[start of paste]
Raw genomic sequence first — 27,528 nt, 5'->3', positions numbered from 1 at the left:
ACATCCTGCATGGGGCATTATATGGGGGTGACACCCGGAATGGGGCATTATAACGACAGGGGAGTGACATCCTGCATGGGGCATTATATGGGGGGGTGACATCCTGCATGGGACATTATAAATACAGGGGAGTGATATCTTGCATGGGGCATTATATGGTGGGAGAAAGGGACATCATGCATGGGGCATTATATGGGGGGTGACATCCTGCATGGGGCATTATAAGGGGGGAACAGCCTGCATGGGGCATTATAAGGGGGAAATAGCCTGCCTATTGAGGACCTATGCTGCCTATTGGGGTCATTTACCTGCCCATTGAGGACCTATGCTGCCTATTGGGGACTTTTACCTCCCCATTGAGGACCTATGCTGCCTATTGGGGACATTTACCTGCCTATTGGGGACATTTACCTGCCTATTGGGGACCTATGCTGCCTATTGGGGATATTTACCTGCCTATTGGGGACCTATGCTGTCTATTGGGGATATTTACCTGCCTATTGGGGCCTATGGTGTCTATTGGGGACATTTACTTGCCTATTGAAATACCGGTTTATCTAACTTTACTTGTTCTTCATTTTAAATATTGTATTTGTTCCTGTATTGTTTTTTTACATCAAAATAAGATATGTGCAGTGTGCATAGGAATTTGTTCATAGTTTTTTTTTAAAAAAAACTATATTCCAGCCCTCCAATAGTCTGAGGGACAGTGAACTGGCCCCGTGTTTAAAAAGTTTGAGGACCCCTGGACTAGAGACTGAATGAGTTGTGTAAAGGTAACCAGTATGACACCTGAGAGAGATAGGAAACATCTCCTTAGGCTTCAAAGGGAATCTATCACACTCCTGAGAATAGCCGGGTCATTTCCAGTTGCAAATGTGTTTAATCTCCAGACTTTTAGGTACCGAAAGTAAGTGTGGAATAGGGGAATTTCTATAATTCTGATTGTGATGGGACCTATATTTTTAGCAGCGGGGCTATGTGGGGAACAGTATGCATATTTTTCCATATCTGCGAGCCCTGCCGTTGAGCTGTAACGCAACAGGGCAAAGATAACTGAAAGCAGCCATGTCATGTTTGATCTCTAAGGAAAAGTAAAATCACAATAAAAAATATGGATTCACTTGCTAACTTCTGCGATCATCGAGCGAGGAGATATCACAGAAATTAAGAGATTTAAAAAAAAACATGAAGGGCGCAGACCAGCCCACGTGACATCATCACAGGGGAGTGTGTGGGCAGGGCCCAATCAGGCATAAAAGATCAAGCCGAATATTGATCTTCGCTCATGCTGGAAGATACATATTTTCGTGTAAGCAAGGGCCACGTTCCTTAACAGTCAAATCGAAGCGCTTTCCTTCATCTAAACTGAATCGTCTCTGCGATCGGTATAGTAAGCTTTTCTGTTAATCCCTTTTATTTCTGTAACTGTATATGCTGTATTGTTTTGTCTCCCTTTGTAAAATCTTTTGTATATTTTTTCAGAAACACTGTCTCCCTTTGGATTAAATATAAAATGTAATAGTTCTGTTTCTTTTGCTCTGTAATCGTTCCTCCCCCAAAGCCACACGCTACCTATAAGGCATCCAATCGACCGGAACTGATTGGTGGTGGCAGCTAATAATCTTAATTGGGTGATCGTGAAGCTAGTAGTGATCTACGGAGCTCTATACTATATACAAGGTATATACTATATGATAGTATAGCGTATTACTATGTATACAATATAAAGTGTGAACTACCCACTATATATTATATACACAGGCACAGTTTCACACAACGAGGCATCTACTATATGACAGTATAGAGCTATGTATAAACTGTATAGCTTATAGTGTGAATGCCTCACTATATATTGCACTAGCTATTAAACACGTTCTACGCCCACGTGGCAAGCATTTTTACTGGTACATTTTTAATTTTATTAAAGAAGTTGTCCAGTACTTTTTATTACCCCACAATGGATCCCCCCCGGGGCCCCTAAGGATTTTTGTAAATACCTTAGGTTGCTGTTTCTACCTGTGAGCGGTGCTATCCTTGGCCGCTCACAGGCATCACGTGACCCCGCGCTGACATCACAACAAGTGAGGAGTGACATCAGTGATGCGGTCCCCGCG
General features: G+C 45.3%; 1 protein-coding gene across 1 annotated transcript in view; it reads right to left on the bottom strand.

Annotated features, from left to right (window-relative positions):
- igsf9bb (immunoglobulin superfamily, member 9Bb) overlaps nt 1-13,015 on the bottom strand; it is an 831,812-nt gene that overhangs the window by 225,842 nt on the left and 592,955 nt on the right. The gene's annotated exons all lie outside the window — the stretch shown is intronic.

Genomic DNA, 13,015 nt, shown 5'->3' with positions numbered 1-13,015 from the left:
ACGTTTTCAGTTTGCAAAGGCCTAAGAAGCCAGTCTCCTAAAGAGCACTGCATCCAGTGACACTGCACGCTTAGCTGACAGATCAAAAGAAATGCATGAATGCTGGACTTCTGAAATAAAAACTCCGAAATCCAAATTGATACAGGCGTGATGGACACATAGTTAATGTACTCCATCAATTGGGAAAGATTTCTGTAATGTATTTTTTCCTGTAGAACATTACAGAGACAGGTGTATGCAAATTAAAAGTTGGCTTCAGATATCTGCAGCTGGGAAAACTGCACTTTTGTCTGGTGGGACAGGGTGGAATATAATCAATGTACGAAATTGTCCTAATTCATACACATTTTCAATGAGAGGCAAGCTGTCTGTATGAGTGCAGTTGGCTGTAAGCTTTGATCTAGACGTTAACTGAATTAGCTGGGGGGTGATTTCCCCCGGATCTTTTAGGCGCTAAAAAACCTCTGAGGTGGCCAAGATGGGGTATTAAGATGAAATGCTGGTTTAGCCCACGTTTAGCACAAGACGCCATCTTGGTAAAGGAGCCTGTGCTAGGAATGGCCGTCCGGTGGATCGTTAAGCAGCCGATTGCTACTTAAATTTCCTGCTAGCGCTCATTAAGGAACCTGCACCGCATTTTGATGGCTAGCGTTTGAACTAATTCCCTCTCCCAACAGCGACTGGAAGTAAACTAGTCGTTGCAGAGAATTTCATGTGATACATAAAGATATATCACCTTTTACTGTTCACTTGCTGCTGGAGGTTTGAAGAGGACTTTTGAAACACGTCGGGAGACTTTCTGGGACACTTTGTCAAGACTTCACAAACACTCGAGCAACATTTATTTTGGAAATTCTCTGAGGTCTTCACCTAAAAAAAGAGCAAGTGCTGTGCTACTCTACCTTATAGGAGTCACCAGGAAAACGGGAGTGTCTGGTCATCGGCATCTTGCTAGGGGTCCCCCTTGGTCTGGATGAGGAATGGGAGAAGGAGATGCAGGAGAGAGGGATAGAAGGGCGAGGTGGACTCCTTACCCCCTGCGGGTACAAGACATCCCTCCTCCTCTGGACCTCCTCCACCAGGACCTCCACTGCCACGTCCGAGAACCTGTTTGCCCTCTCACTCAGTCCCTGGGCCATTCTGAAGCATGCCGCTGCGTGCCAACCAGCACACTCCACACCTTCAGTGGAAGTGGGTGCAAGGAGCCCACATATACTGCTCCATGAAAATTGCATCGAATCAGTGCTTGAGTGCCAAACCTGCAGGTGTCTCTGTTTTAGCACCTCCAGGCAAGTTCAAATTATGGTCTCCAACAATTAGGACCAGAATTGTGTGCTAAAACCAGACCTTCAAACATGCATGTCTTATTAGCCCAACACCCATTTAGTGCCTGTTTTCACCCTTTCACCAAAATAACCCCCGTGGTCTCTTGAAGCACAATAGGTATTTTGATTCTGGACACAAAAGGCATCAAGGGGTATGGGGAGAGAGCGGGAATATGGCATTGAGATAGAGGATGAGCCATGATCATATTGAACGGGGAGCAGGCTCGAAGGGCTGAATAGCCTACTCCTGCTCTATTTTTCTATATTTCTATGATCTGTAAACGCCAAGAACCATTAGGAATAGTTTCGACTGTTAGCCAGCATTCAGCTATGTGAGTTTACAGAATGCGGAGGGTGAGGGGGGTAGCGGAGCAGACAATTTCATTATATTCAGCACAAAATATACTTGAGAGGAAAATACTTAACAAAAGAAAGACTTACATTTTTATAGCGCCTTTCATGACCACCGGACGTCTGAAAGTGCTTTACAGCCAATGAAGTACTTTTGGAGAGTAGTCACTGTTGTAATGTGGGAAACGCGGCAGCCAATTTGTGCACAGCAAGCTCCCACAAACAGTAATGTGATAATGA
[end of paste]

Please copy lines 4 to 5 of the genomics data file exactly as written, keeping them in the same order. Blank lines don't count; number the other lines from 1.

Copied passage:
Annotated features, from left to right (window-relative positions):
- igsf9bb (immunoglobulin superfamily, member 9Bb) overlaps nt 1-13,015 on the bottom strand; it is an 831,812-nt gene that overhangs the window by 225,842 nt on the left and 592,955 nt on the right. The gene's annotated exons all lie outside the window — the stretch shown is intronic.